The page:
Page last updated at 16:23 GMT, Monday, 12 January 2009

Russia 'to resume gas supplies'

Gas pumping station at Sudzhe, Russia
It could take up to 48 hours for gas supplies to return to normal

Russia will resume pumping gas to third countries via Ukraine from Tuesday morning, following the completion of a monitoring deal, the EU says.

The Czech presidency of the EU made the announcement following the signing of a deal by Russia, Ukraine and the EU.

Hundreds of thousands of people in Europe have been left without gas since Russia turned off the taps over a contractual dispute with Ukraine.

Despite the deal, it may be some time before supplies return to normal.

Analysts say that in theory, supplies could return to normal within 24 hours but a more likely time frame is 36 to 48 hours.

Under the gas transit deal, international pipeline monitors will verify the flow of Russian gas through Ukraine.

Deadline for conditions

The BBC's Gabriel Gatehouse says that the agreement may be greeted with scepticism in some of the hardest-hit countries, after the same deal fell through last week.

Moscow says it expects all its conditions to be met by Tuesday morning.

Central to those conditions is the presence of EU and Russian monitors at pumping stations on Ukraine's eastern and western borders.

It feels like the siege again in Sarajevo... The whole thing makes me feel angry.
Leana Lugic
BBC website reader, Bosnia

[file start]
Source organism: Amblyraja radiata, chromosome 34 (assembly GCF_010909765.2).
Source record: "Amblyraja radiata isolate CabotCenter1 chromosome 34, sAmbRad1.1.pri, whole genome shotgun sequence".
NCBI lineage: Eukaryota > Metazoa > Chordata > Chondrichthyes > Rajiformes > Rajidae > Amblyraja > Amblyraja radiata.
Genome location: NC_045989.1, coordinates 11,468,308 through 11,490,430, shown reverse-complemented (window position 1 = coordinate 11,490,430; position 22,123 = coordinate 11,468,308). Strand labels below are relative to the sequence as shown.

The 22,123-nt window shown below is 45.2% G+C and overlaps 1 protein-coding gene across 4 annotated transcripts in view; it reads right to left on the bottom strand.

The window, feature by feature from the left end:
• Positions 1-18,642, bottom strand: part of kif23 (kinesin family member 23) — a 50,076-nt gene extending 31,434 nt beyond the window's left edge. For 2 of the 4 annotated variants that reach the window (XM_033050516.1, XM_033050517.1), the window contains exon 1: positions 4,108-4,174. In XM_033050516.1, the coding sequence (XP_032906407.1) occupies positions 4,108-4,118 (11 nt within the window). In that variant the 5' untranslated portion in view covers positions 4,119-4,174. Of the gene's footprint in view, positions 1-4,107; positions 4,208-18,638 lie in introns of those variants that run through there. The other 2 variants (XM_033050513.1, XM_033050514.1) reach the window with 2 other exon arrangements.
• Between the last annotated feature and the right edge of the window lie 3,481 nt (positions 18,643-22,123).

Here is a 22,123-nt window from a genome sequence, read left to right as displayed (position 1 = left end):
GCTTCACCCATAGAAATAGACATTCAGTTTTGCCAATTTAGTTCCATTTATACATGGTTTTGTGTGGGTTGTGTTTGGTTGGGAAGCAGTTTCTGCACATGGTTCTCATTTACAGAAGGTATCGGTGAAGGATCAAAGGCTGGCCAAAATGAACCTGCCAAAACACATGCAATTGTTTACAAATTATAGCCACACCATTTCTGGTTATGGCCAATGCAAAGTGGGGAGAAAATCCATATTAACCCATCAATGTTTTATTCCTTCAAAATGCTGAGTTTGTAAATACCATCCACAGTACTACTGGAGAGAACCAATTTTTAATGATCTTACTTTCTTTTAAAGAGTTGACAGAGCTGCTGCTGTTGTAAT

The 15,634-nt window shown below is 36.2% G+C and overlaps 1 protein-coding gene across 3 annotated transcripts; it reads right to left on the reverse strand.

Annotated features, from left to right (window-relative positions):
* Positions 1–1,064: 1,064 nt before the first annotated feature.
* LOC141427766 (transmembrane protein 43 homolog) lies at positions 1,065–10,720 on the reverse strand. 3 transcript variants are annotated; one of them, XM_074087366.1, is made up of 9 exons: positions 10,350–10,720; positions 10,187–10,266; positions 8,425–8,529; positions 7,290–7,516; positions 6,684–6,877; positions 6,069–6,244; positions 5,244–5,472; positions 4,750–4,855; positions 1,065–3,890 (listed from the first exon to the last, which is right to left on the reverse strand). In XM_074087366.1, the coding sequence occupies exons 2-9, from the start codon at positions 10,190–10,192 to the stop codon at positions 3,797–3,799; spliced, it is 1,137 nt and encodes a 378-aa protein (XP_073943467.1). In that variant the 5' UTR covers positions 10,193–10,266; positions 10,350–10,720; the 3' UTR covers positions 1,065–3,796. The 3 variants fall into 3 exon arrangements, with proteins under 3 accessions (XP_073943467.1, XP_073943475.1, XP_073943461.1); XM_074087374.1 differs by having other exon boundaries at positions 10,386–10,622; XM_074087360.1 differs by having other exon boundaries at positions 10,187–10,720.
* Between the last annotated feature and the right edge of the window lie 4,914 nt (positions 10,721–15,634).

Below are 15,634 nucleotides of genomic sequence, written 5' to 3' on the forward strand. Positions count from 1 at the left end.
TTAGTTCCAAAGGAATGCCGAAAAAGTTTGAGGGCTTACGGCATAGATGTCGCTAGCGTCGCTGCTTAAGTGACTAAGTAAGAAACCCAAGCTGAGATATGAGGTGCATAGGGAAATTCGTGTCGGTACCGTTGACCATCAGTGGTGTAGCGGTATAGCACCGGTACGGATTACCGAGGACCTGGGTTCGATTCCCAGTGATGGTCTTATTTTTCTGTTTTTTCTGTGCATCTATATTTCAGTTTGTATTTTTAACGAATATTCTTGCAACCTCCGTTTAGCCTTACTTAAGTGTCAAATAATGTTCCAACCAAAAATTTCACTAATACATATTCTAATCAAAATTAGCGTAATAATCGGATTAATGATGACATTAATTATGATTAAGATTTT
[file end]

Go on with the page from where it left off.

While a number of EU teams are already in position, others are not, and Russian monitors have still to deploy to stations in western Ukraine, our correspondent says.

Moscow turned off the taps last week after it accused Kiev of stealing gas meant for other European customers.

Alexander Medvedev, deputy chief executive of Russian gas giant Gazprom, told a news conference in Brussels on Monday: "If there are no obstacles... gas supplies will be restarted at 8 o'clock [0700 GMT].

"[We] will all hope it will happen tomorrow."

Earlier, Ukraine had dropped provisos it wanted to add to the agreement.

Russian President Dmitry Medvedev had emphasised that Russian gas to Europe via Ukraine would flow only when monitors were in place and a transit deal had been signed by all parties.

Russia cut gas supplies to Ukraine on New Year's Day, saying it would pump only enough for customers further down the pipeline.

But then Moscow accused Ukraine of siphoning off gas intended for third countries and it restricted supplies even further.

Ukraine denied the claim, but the flow of Russian gas ceased completely on 7 January, leaving many European countries with major shortages.

The EU called the supply cut "completely unacceptable", and entered into shuttle diplomacy between Kiev and Moscow.

A deal was struck at the end of last week, but fell through when Moscow alleged that Ukraine was trying to deny its debt to Russia for gas supplies.

Gas pipelines affected Gas network in Europe

Print Sponsor

Accord signed in Russia gas row
11 Jan 09 |  Europe
Rise of Russia's political fortune
10 Jan 09 |  From Our Own Correspondent
Europeans struggle to keep warm
08 Jan 09 |  Europe

Has China's housing bubble burst?
How the world's oldest clove tree defied an empire
Why Royal Ballet principal Sergei Polunin quit


Americas Africa Europe Middle East South Asia Asia Pacific